MARA 285-10
Research Methods in Records Management and Archival Science
Fall 2017 Syllabus

Joshua J. Zimmerman
Office Hours: By appointment. Appointments can be via telephone or online.

Syllabus Links
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Canvas Information: Courses will be available beginning August 23th, 6 am PDT unless you are taking an intensive or a one-unit or two-unit class that starts on a different day. In that case, the class will open on the first day that the class meets.

You will be enrolled into the Canvas site automatically.

Course Description

Overview of research methods in the social sciences and their application to research about and within archives and records centers. Research design, human subjects, quantitative and qualitative methods, model studies, methodological critique and evaluation, data analysis and presentation.

Course Requirements

Lectures, discussions, assignments, and rubrics will be posted to the Canvas course management system. Links to additional materials will be provided in Canvas as well.

Total number of points is 100. Here is a brief summary of the assignments and points earned:

  • Student Introduction post to discussion board - 4 points
  • Discussion based on material covered - 3 points each x 7 = 21 points
  • Protecting Human Research Participants Certification Course - 5 points (CLO #4, 6)
  • Survey Questionnaire Group Project - 15 points (CLOs #2, 4, 5)
  • Annotated Bibliography Assignment - 10 points (CLOs #1)
  • Research Proposal: Topic Proposal Assignment - 5 points (CLO #2, 4)
  • Research Proposal: Literature Review Assignment - 15 points (CLOs #1, 2, 3)
  • Research Proposal: Final Research Proposal Assignment - 25 points (CLOs #1, 2, 3, 4, 5, 6)

Note: For weeks with required discussion board postings, students should provide their initial post by Wednesday at 11:59 PM, Pacific Time, to leave ample time for follow-up discussion and to get full credit. Please participate early and actively in the required discussions.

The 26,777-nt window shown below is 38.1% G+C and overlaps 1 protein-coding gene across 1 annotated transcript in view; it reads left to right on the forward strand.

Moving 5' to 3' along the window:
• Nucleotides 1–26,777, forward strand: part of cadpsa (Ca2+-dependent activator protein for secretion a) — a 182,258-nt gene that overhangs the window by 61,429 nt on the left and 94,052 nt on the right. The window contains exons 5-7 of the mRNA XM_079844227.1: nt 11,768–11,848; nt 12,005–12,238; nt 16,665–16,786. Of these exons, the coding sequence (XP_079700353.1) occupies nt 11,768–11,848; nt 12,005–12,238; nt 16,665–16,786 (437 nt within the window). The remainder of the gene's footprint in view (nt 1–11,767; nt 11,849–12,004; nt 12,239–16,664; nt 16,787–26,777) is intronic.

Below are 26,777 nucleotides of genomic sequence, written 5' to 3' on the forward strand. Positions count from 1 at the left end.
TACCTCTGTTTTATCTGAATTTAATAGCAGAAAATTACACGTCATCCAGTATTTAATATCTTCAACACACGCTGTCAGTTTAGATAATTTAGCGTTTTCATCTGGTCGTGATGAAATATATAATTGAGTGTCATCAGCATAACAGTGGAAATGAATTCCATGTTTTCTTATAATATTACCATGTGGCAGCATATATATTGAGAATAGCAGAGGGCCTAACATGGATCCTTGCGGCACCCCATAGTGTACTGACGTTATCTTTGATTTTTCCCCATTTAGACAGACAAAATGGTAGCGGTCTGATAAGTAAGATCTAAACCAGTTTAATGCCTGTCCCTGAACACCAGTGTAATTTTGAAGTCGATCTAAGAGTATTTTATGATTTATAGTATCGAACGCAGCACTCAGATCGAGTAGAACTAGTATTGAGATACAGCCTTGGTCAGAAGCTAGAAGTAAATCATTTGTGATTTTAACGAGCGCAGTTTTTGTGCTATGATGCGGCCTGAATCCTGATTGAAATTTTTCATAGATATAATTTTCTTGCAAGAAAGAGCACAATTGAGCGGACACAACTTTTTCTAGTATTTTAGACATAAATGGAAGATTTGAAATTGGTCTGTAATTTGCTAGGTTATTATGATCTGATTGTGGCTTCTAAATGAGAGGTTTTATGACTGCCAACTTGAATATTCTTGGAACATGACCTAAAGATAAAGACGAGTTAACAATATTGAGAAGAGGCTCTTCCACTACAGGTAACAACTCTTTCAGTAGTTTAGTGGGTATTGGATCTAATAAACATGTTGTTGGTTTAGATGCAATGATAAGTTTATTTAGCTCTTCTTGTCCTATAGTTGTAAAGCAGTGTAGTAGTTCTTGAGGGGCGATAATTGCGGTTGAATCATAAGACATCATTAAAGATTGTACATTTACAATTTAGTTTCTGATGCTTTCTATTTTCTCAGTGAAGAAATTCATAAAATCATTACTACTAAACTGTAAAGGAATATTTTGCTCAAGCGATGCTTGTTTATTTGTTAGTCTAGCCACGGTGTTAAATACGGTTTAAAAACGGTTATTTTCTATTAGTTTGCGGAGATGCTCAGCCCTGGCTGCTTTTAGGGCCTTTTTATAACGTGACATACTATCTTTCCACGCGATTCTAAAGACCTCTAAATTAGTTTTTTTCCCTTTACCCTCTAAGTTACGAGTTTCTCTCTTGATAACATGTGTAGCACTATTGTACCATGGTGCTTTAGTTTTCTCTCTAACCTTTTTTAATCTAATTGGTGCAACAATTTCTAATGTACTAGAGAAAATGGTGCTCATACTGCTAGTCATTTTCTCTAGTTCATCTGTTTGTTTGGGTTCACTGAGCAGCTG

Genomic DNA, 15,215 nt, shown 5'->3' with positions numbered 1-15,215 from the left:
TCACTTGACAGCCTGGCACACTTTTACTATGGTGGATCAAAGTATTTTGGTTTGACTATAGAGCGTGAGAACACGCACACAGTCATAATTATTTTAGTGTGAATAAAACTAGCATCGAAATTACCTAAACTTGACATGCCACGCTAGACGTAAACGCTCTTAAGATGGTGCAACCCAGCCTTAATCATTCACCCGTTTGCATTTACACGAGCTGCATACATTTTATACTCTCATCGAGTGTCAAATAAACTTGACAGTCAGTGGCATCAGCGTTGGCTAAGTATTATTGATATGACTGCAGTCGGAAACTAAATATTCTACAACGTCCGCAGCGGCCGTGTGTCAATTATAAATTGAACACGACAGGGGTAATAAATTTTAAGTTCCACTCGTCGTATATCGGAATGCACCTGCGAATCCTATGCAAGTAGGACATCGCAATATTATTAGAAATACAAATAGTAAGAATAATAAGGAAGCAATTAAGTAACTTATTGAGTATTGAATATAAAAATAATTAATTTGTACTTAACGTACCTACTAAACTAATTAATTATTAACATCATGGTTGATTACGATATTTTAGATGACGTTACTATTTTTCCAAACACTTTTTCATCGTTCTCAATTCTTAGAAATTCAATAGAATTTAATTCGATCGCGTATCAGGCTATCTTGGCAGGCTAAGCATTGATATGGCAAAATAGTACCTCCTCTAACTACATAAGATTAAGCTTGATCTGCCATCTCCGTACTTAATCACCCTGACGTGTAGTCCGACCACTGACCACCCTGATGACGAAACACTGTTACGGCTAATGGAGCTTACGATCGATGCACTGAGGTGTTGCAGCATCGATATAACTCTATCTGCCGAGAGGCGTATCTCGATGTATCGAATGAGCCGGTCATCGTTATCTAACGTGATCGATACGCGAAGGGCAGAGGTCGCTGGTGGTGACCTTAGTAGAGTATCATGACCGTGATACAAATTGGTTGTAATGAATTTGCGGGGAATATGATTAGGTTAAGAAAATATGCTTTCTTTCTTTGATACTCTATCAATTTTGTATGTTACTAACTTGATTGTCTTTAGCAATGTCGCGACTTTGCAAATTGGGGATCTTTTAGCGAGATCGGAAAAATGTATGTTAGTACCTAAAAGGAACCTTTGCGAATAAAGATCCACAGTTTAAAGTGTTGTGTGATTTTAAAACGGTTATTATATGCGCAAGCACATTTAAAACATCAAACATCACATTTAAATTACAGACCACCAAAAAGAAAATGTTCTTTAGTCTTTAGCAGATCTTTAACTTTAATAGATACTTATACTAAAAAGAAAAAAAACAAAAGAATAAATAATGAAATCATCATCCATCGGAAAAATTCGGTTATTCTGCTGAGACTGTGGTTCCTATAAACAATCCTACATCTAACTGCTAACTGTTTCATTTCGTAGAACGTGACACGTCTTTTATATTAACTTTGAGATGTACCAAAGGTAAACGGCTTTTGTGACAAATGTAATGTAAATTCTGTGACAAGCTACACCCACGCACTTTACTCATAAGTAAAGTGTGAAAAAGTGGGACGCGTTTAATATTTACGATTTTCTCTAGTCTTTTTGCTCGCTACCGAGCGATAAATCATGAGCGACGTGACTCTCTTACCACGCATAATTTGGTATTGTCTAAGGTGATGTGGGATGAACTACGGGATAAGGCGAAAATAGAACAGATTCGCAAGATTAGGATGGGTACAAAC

Details for all of the discussions and assignments will be provided in Canvas.

Assignments Due
Unless otherwise noted, each module begins on Monday (12:01 AM, Pacific Time) and ends on Sunday (11:59 PM, Pacific Time). Assignments will be due by 11:59 PM, Pacific Time on the due date.

Course Calendar

Modules/Weeks/Days Title (Readings) Assignments
Introductions: August 23 - August 27 Introductions

Lecture Review

Discussion: Student Introductions

Module 1: August 28 - September 3 Investigation (Barnes chapter 1)

Lecture Review


Module 2: September 4 - September 10 Design (Barnes - chapter 2)

Lecture Review

Assignment 1: Annotated Bibliography due September 10.

Monday, September 4: Labor Day - NO CLASS    
Module 3: September 11 - September 17 Measurement (Barnes - chapter 3)

Lecture Review


Module 4: September 18 - September 24 Indexes and Scales (Barnes - chapter 4)

Lecture Review

Assignment 2: Topic Proposal due September 24.

Module 5: September 25 - October 1 Sampling (Barnes - chapter 5)

Lecture Review


Assignment: October 2 - October 8 See Assignments Assignment 3: Completion of Protecting Human Research Participants Certification Course - Upload a copy of the completion certificate to Canvas in order to receive credit. Due October 8.
Module 6: October 9 - October 15 Ethics (Barnes - chapter 6)

Lecture Review


Module 7: October 16 - October 22 Experiments (Barnes - chapter 7) Lecture Review
Module 8: October 23 - October 29 Survey Research (Barnes - chapter 8)

Lecture Review


Module 9: October 30 - November 5 Evaluation Research (Barnes - chapter 9)

Lecture Review

Assignment 4: Literature Review due November 5.

Module 10: November 6 - November 12 Field-Based Research (Barnes - chapter 10)

Lecture Review


Friday, November 10: Veteran's Day (observed): NO CLASS    
Module 11: November 13 - November 19 Other Types of Research (Barnes - chapter 11)

Lecture Review

Assignment 5: Survey Questionnaire Group Project due November 19.

Module 12: November 20 - November 22 Research Dissemination Mini-Module

Lecture Review due November 26.


Thursday, November 23 and Friday, November 24: Thanksgiving - NO CLASS    
Module 13: November 27 - December 3 Data Analyses: Qualitative and Quantitative (Barnes - chapter 12)

Lecture Review


Module 14: December 4 - December 11 (extended) Course Wrap Up

Lecture Review


Assignment 6: Final Research Proposal due December 11.

Please complete the SOTES (Student Opinion of Teaching Effectiveness) by December 11.


**No Class: Monday, September 4, 2015 (Labor Day)

**No Class: Friday, Nov. 10, 2015 (Veterans Day observed)

**No Class: Thursday-Friday, Nov. 23-24, 2015 (Thanksgiving Holiday)


  1. Course grades are determined by the accumulation of 100 possible points, distributed as outlined above in the course calendar.
  2. This class follows the standard iSchool Grading Scale.